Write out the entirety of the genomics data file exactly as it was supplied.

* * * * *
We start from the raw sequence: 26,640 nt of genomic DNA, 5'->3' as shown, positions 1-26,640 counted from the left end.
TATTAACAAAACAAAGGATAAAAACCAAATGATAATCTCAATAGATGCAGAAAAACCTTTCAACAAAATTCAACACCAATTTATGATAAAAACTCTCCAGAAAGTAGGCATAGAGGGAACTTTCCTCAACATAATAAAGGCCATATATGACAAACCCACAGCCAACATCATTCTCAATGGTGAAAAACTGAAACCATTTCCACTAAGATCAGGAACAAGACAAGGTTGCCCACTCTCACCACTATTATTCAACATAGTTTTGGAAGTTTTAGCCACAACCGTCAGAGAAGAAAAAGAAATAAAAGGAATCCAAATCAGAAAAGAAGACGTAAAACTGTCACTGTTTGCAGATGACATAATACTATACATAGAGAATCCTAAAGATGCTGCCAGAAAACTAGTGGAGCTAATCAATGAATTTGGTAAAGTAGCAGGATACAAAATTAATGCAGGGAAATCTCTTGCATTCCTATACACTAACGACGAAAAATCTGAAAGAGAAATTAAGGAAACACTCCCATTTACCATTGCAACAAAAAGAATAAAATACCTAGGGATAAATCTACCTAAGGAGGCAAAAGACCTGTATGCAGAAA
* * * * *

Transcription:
We start from the raw sequence: 26,640 nt of genomic DNA, 5'->3' as shown, positions 1-26,640 counted from the left end.
TATTAACAAAACAAAGGATAAAAACCAAATGATAATCTCAATAGATGCAGAAAAACCTTTCAACAAAATTCAACACCAATTTATGATAAAAACTCTCCAGAAAGTAGGCATAGAGGGAACTTTCCTCAACATAATAAAGGCCATATATGACAAACCCACAGCCAACATCATTCTCAATGGTGAAAAACTGAAACCATTTCCACTAAGATCAGGAACAAGACAAGGTTGCCCACTCTCACCACTATTATTCAACATAGTTTTGGAAGTTTTAGCCACAACCGTCAGAGAAGAAAAAGAAATAAAAGGAATCCAAATCAGAAAAGAAGACGTAAAACTGTCACTGTTTGCAGATGACATAATACTATACATAGAGAATCCTAAAGATGCTGCCAGAAAACTAGTGGAGCTAATCAATGAATTTGGTAAAGTAGCAGGATACAAAATTAATGCAGGGAAATCTCTTGCATTCCTATACACTAACGACGAAAAATCTGAAAGAGAAATTAAGGAAACACTCCCATTTACCATTGCAACAAAAAGAATAAAATACCTAGGGATAAATCTACCTAAGGAGGCAAAAGACCTGTATGCAGAAA